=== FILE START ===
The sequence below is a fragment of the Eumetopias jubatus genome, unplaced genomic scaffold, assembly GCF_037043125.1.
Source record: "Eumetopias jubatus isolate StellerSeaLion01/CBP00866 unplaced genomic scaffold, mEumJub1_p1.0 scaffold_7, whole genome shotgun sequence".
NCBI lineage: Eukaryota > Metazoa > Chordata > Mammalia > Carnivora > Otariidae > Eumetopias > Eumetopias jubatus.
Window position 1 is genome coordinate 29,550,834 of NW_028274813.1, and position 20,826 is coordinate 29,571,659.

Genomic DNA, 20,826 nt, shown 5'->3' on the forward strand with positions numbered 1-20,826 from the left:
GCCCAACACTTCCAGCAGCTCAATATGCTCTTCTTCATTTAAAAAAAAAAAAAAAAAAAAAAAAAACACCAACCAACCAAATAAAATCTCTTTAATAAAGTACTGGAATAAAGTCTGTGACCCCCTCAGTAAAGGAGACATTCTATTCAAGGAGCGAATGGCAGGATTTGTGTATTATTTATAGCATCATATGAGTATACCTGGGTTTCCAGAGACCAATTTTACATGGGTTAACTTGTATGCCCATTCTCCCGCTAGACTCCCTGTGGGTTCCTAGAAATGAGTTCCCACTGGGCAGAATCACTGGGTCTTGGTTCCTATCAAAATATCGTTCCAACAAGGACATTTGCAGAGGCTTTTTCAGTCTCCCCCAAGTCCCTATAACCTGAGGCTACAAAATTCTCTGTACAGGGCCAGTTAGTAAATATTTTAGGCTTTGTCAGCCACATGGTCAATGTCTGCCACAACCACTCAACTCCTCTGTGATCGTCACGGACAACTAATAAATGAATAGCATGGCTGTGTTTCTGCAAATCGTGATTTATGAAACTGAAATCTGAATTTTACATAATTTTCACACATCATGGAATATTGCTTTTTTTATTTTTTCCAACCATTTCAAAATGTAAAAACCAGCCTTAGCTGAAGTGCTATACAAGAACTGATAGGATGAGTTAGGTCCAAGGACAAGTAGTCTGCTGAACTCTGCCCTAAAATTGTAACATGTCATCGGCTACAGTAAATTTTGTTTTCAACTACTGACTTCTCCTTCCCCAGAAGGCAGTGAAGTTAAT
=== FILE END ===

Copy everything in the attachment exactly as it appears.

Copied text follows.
The sequence below is a fragment of the Eumetopias jubatus genome, unplaced genomic scaffold, assembly GCF_037043125.1.
Source record: "Eumetopias jubatus isolate StellerSeaLion01/CBP00866 unplaced genomic scaffold, mEumJub1_p1.0 scaffold_7, whole genome shotgun sequence".
NCBI lineage: Eukaryota > Metazoa > Chordata > Mammalia > Carnivora > Otariidae > Eumetopias > Eumetopias jubatus.
Window position 1 is genome coordinate 29,550,834 of NW_028274813.1, and position 20,826 is coordinate 29,571,659.

Genomic DNA, 20,826 nt, shown 5'->3' on the forward strand with positions numbered 1-20,826 from the left:
GCCCAACACTTCCAGCAGCTCAATATGCTCTTCTTCATTTAAAAAAAAAAAAAAAAAAAAAAAAAACACCAACCAACCAAATAAAATCTCTTTAATAAAGTACTGGAATAAAGTCTGTGACCCCCTCAGTAAAGGAGACATTCTATTCAAGGAGCGAATGGCAGGATTTGTGTATTATTTATAGCATCATATGAGTATACCTGGGTTTCCAGAGACCAATTTTACATGGGTTAACTTGTATGCCCATTCTCCCGCTAGACTCCCTGTGGGTTCCTAGAAATGAGTTCCCACTGGGCAGAATCACTGGGTCTTGGTTCCTATCAAAATATCGTTCCAACAAGGACATTTGCAGAGGCTTTTTCAGTCTCCCCCAAGTCCCTATAACCTGAGGCTACAAAATTCTCTGTACAGGGCCAGTTAGTAAATATTTTAGGCTTTGTCAGCCACATGGTCAATGTCTGCCACAACCACTCAACTCCTCTGTGATCGTCACGGACAACTAATAAATGAATAGCATGGCTGTGTTTCTGCAAATCGTGATTTATGAAACTGAAATCTGAATTTTACATAATTTTCACACATCATGGAATATTGCTTTTTTTATTTTTTCCAACCATTTCAAAATGTAAAAACCAGCCTTAGCTGAAGTGCTATACAAGAACTGATAGGATGAGTTAGGTCCAAGGACAAGTAGTCTGCTGAACTCTGCCCTAAAATTGTAACATGTCATCGGCTACAGTAAATTTTGTTTTCAACTACTGACTTCTCCTTCCCCAGAAGGCAGTGAAGTTAAT